The Toolbar Community

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I’m really intrigued by the return of the toolbar. Only now it’s not a toolbar. It’s more of a ribbon that appears in your browser on certain sites. Facebook started it but have oddly put it at the bottom of the screen:

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Facebook Connect, which I was so rude about yesterday, extends this idea.

NYT has just launched its own TimesPeople (above) which allows you to see what friends who are also registered with the service are recommending.

The whole idea, of course, is to keep eyeballs on the site in question by building a community around it. If I get suggestions from people I like/trust then I’m more likely to read them than if the NYT recommends them.

Facebook Connect takes this a stage further. Instead of the community being within the site itself, it’s an external community—on Facebook—that moves with the user. In essence it leverages the Facebook community you already have so third party sites can profit from that: If I like something on a Facebook Connect site, then my Facebook buddies will all trot along and read it.

All this is a good idea if you are a website. Media sites like NYT are fighting the mobility of information—the fact that it’s just as likely I’ll read a NYT piece off their website as on it. (Either through an RSS reader, or because someone has cross-posted it or part of it.) What all websites want to do is to keep their readers within the site, and building a community is a good way to do that.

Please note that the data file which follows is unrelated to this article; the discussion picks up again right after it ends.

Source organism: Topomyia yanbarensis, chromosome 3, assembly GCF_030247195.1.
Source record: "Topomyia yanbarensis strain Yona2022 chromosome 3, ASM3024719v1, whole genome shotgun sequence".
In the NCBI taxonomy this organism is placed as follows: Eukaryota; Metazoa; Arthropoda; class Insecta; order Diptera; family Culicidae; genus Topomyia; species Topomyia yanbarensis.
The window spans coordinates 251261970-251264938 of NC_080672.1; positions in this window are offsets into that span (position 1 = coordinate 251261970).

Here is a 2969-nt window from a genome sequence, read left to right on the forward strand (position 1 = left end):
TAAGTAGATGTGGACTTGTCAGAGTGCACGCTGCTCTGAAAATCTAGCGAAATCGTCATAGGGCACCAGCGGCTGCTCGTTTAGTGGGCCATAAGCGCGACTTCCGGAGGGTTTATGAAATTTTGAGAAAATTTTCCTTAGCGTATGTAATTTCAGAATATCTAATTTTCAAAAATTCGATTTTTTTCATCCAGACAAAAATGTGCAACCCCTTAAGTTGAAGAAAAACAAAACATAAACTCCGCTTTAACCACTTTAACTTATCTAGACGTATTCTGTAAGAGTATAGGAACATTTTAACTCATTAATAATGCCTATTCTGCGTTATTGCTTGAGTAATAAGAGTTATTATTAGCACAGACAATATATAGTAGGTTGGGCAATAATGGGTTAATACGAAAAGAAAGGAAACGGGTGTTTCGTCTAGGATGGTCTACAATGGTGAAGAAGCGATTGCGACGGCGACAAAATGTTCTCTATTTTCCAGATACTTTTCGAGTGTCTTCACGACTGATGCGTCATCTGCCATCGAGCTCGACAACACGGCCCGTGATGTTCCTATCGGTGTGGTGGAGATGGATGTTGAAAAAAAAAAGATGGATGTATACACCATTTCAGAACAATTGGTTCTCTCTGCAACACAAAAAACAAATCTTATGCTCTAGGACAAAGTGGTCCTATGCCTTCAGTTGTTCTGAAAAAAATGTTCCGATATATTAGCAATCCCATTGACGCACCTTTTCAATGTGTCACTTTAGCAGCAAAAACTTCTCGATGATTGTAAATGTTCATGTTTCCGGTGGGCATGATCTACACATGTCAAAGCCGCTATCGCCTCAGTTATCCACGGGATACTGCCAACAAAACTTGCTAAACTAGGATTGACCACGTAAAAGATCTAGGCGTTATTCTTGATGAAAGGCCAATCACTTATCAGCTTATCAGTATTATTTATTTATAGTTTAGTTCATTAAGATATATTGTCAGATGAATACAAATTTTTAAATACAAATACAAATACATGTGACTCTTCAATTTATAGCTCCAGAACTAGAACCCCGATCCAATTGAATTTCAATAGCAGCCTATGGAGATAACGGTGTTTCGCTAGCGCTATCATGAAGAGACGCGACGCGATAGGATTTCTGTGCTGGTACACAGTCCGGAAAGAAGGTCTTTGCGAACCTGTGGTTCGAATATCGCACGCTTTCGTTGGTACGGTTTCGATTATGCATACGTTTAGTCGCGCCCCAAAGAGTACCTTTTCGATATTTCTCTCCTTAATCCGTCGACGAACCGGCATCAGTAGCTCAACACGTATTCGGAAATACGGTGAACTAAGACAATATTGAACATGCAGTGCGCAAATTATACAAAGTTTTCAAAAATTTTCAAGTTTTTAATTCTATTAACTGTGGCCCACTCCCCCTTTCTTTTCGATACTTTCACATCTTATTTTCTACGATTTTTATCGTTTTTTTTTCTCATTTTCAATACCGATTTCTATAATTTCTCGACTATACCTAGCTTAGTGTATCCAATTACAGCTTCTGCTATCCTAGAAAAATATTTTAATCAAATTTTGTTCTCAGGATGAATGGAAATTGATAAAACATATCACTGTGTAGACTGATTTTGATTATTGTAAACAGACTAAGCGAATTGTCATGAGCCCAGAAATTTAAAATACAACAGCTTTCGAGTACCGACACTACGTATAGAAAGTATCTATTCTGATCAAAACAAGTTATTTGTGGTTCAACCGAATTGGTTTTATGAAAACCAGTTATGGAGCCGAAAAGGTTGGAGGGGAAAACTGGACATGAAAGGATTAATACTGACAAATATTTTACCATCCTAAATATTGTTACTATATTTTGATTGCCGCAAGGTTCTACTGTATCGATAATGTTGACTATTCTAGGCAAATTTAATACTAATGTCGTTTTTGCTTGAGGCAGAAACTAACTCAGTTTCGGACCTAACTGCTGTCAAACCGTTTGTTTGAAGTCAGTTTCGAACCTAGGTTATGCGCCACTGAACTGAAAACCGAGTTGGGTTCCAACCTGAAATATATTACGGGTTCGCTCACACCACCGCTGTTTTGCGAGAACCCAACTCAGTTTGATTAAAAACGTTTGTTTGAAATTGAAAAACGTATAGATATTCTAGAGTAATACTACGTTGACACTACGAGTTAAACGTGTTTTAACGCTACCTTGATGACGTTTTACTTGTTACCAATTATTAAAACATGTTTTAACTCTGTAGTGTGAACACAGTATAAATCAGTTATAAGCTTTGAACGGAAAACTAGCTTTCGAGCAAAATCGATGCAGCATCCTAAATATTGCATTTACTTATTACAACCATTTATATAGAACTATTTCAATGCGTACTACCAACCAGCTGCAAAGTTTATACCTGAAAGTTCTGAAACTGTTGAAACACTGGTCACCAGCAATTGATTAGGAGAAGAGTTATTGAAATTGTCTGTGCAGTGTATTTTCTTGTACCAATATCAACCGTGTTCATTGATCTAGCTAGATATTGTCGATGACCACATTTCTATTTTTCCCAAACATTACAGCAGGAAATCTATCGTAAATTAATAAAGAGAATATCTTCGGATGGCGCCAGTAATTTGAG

The toolbar is a useful way to do this, since the technology now is available to do this pretty well (TimesPeople’s bugginess aside) without the user having to install anything. If you don’t want the toolbar you can get rid of it easily.

Facebook’s own toolbar is also pretty unobtrusive. Facebook Connect is more intrusive, at least in its introduction, but has received mostly positive reviews. Once signed in you’ll be able to see your friends who are on the same site, and their friends, and hook up with other Facebook users who are on the site. Privacy is an issue here: Do you want your boss to see you pop up on a celebrity site in the middle of the workday?

That aside, a pattern for the future emerges pretty clearly: media companies believe they’ve found a way to differentiate themselves from smaller outfits—blogs, basically—and to build on their volume of content by encouraging communities within their walled gardens. NYT may be big enough to do this: If I visit the NYT site to read a story, I would consider it a useful service to see a list of stories recommended by my NYT buddies.

But it’s still a pain to have to build yet another community around you for each site that offers the service. This is where Facebook Connect comes in. Don’t build a new community; just bring your Facebook community with you.

Community companies lke Facebook are happy to help them build that because they are not creating content themselves, and they have found there’s not enough within their sites to monetise sufficiently. So they have something media companies want to buy—readymade communities of shared interest who can act as recommendation engines to make their websites more sticky.